We applied this approach to several types of simulated data sets: hyperspheres, multivariate Gaussian distributions, and simulated scRNA-seq data generated using the PROSSTT package (Papadapolous et al. 2019). Here, we used the PROSST package rather than Splatter to simulate scRNA-seq data with more realistic branching trajectories. The noise added to the data was sampled from a Gaussian distribution with a specified standard deviation and added independently to each simulated “gene” in the data set. To investigate this effect in more realistic settings, we also added noise to the hydra data set (Siebert et al. 2019). Further details on how we generated this noisy data can be found in the Supplementary Information. To evaluate the performance of PCA, we generated the PCA embedding into the correct latent dimension for the synthetic data sets and the standard “elbow” dimension for the hydra data, and then calculated the AJD between the original, noiseless data and the PCA embedding. We found that, once noise increased above a very low level, the AJD increased rapidly to 1 for each data set (Fig. 4B). In other words, unless noise levels are very small, PCA cannot productively de-noise the data.

One issue with the above analysis is that, when noise is very small, the noise itself might not actually impact the neighborhoods to a significant degree. In other words, imagine that we add so little noise to the data that the noise does not change the neighborhood relationships among the points. In that scenario, it would not be surprising that PCA could recover the original neighborhoods, since the noise itself did not change them. To investigate this, we compared the AJD between the original, noiseless data and the noisy data (which we term AJD_{1}) and the AJD between the original data and the PCA embedding (AJD_{2}, Fig. 4C). The difference between these AJDs, AJD_{2} – AJD_{1}, represents the improvement in AJD that PCA provides. In other words, this quantifies how much PCA reduces the impact of noise on the structure of local neighborhoods.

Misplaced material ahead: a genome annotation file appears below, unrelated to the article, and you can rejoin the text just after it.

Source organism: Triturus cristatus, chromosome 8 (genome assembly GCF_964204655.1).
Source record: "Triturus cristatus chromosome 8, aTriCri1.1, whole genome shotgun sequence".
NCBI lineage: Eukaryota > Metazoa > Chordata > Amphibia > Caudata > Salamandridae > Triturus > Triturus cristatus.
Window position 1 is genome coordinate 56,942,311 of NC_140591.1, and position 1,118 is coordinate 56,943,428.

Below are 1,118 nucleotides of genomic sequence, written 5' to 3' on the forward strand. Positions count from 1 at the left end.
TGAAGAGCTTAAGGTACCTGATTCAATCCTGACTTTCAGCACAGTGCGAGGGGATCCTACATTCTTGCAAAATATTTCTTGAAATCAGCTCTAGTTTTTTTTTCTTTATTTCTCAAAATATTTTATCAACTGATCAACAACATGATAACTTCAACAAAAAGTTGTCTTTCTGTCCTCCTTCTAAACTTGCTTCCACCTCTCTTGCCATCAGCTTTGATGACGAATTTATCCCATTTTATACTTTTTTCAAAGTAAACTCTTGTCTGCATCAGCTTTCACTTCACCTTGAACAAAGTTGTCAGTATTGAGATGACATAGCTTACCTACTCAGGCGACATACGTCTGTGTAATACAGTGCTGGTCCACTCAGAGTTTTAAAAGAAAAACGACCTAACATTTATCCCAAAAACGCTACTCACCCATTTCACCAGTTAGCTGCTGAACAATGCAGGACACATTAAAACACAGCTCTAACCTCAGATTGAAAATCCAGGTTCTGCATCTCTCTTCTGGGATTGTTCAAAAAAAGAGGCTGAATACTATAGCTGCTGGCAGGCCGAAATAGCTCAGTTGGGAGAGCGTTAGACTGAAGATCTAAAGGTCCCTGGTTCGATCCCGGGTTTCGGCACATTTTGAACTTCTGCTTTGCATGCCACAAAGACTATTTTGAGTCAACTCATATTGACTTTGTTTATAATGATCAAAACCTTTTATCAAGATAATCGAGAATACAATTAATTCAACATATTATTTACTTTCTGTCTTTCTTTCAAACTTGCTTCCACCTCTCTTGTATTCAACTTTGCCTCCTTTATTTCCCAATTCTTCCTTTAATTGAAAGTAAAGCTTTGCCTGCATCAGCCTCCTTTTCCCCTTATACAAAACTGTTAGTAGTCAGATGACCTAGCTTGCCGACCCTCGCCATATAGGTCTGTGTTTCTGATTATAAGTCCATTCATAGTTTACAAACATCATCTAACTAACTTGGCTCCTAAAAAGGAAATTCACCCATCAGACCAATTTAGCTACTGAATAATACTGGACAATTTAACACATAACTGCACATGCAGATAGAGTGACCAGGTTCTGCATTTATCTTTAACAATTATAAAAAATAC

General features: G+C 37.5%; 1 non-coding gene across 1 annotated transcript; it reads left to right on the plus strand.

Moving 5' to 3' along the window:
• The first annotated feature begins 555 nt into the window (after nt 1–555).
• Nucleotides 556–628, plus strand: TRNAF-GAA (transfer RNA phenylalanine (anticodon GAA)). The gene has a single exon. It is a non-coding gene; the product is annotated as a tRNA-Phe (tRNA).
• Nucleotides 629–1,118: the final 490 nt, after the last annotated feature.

We applied this second metric to each of the data sets described above and found that PCA provides very little de-noising capacity (Fig. 4D). For both the hydra data and simulated hyperspheres, PCA was essentially unable to de-noise the data at all. in the case of the PROSTT simulated data and the multivariate Gaussian, PCA was able to provide a small improvement in AJD (up to 0.06) but generally only when noise levels are relatively small.

Taken together, our findings suggest that, despite claims to the contrary in the literature (Wagner et al. 2019), PCA does not generally have the capacity to “de-noise” data in such a way that it recovers the structure of local neighborhoods (Fig. 4). Indeed, PCA can only moderately de-noise data if that noise is both small and orthogonal to the underlying structure within the data (see Supplementary Fig. 8). This finding makes intuitive sense; as an unsupervised technique, PCA has no way to distinguish true variation in the data from noise. An array of statistical studies have demonstrated that, due to the relatively low capture probability of individual mRNA molecules, scRNA-seq experiments have relatively high levels of technical noise, which affects every gene in the data set (Luecken and Theis 2019; Andrews et al. 2021). As such, it is extremely unlikely that scRNA-seq data meets the narrow set of criteria that would allow PCA to restore a set of original neighborhoods that are disrupted by noise. Of course, since there is significant noise in the experiment, the neighborhoods observed in the data may not be the original neighborhoods of the cells in question. In the absence of more reliable experimental techniques, the raw scRNA-seq data is the best representation of the gene expression patterns available. As such, we consider the original set of neighborhoods in the data to be an appropriate “ground truth” for the purposes of evaluating distortion introduced by dimensionality reduction.